Then, if the root receives, in step S2904, more than one request for using the bus issued in step S2903, then the root checks the number of nodes that have issued the request for use in step S2905. If a selection value in step S2905 indicates “No. of nodes=1,” which means that one node has issued the request for the right of use, then the node will be granted the immediately following right of use of the bus. If the selection value in step S2905 indicates “No. of nodes>1,” which means a plurality of nodes have issued the requests for use, then the root performs arbitration in step S2906 to select only one node to which the right of use is granted. The arbitration is impartial; it is designed to equally grant the right to avoid authorizing the same node repeatedly.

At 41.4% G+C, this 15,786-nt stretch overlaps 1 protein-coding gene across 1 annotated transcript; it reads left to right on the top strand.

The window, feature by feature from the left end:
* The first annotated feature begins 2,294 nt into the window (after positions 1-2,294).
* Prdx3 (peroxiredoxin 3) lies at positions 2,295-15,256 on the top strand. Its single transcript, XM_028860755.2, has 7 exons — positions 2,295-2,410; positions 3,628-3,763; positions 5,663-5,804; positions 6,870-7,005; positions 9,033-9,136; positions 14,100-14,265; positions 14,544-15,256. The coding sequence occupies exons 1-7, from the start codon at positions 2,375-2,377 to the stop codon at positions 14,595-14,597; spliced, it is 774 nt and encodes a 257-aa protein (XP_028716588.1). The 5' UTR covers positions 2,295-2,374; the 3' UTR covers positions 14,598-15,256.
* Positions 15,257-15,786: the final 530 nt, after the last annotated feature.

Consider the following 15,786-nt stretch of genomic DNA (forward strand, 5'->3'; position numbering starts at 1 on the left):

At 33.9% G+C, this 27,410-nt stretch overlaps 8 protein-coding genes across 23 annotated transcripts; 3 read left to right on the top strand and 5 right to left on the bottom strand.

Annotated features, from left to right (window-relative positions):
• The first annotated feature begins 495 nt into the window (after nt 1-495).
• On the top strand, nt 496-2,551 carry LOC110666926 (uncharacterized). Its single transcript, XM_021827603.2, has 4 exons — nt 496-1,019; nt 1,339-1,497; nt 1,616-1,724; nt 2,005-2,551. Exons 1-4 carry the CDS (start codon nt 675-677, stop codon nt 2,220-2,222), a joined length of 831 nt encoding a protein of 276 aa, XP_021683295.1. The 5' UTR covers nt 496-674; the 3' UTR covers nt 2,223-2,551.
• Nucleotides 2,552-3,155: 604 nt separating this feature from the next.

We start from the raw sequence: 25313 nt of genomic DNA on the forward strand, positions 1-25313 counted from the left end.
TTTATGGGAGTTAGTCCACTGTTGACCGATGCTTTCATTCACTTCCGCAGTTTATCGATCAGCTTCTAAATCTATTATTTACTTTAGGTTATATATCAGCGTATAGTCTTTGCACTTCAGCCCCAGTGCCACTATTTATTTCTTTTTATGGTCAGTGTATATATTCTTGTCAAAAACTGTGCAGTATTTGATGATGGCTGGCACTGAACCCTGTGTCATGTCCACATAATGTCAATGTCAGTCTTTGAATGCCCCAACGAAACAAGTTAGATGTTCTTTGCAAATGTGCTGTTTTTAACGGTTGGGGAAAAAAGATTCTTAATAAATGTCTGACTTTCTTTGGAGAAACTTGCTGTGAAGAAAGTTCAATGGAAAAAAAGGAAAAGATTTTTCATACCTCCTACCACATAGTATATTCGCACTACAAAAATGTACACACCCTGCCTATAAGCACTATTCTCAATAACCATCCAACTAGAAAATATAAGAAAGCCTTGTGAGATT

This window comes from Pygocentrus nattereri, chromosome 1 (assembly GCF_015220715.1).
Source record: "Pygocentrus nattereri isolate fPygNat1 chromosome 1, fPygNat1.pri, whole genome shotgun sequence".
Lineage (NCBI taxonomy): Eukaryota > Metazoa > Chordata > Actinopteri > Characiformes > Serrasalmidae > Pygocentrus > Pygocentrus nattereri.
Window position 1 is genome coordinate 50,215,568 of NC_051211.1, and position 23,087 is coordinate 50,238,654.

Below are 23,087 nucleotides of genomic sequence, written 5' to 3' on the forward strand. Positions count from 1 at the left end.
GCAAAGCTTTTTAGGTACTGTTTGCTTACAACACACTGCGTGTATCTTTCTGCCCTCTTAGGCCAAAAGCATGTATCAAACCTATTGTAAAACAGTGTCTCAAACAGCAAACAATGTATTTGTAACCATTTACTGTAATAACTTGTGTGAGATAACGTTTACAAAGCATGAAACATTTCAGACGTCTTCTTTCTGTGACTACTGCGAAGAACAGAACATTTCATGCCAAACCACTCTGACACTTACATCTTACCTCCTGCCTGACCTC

In step S2907, the plural nodes that have issued the requests for use are sorted to the one that has obtained the right of use in the arbitration by the root in step S2906 and to the rest that has lost the arbitration. The root sends a permit signal in step S2908 to the one node that has obtained the right of use from the arbitration or to a node that has obtained the right of use without arbitration because the selection value in step S2905 indicates that the number of nodes requesting the use is one. The node that has acquired the permit signal starts transfer of data or packet to be transferred immediately following the receipt of the permit signal. The node that has lost the arbitration and therefore failed to obtain the right for using the bus in step S2907 receives the foregoing DP packet, which indicates that it has lost the arbitration, from the root in step S2909. Upon receipt of the DP packet, the node returns to step S2901 to issue another request for using the bus for re-transfer, and waits until the predetermined gap lengths are obtained.